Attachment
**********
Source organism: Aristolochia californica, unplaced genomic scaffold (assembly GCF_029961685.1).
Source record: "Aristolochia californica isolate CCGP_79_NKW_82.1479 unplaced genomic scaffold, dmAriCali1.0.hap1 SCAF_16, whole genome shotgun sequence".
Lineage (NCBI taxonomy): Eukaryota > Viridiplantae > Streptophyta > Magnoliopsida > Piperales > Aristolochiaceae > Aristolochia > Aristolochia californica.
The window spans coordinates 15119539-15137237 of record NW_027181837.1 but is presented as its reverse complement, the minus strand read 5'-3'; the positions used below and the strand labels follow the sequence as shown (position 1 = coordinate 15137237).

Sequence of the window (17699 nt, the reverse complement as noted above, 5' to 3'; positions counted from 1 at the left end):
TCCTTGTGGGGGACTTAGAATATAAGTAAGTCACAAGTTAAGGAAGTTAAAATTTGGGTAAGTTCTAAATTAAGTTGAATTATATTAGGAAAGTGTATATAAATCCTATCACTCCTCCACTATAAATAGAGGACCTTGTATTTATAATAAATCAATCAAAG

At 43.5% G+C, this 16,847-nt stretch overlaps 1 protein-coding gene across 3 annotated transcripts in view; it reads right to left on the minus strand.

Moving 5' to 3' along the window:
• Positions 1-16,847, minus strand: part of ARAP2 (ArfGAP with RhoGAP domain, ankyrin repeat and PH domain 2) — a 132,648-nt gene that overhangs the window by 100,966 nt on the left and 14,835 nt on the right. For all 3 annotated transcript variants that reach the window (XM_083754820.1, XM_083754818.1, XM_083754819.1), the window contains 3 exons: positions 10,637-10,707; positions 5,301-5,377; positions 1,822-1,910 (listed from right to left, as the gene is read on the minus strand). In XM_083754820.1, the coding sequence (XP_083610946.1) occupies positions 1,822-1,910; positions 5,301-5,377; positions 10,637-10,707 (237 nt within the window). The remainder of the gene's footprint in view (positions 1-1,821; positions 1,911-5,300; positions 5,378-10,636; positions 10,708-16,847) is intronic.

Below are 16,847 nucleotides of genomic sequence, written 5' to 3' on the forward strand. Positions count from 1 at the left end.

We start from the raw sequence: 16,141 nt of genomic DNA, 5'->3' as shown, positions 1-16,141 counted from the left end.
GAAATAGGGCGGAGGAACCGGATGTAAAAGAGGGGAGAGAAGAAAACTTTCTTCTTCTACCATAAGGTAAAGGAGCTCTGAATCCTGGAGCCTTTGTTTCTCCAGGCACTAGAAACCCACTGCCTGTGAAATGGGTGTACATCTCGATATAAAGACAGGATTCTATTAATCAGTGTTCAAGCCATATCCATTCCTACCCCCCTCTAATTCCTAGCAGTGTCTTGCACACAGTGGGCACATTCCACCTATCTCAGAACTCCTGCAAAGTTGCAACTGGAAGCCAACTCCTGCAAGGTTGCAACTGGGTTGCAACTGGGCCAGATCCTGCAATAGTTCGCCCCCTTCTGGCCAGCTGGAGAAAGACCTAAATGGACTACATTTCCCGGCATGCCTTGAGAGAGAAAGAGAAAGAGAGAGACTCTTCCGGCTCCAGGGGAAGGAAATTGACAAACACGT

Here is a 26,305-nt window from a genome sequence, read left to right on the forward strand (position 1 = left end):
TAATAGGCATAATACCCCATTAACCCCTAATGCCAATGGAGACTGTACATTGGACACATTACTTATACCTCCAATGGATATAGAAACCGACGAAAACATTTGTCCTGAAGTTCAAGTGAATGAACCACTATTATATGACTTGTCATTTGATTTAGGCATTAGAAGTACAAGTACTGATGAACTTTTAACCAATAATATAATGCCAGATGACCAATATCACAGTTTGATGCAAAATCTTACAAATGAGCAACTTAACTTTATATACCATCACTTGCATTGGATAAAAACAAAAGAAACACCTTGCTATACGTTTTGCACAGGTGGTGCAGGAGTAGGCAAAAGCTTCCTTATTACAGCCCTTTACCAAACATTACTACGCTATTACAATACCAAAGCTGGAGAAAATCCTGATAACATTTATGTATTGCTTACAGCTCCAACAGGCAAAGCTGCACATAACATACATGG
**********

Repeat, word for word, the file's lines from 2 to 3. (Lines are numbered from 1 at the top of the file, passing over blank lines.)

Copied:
Source record: "Aristolochia californica isolate CCGP_79_NKW_82.1479 unplaced genomic scaffold, dmAriCali1.0.hap1 SCAF_16, whole genome shotgun sequence".
Lineage (NCBI taxonomy): Eukaryota > Viridiplantae > Streptophyta > Magnoliopsida > Piperales > Aristolochiaceae > Aristolochia > Aristolochia californica.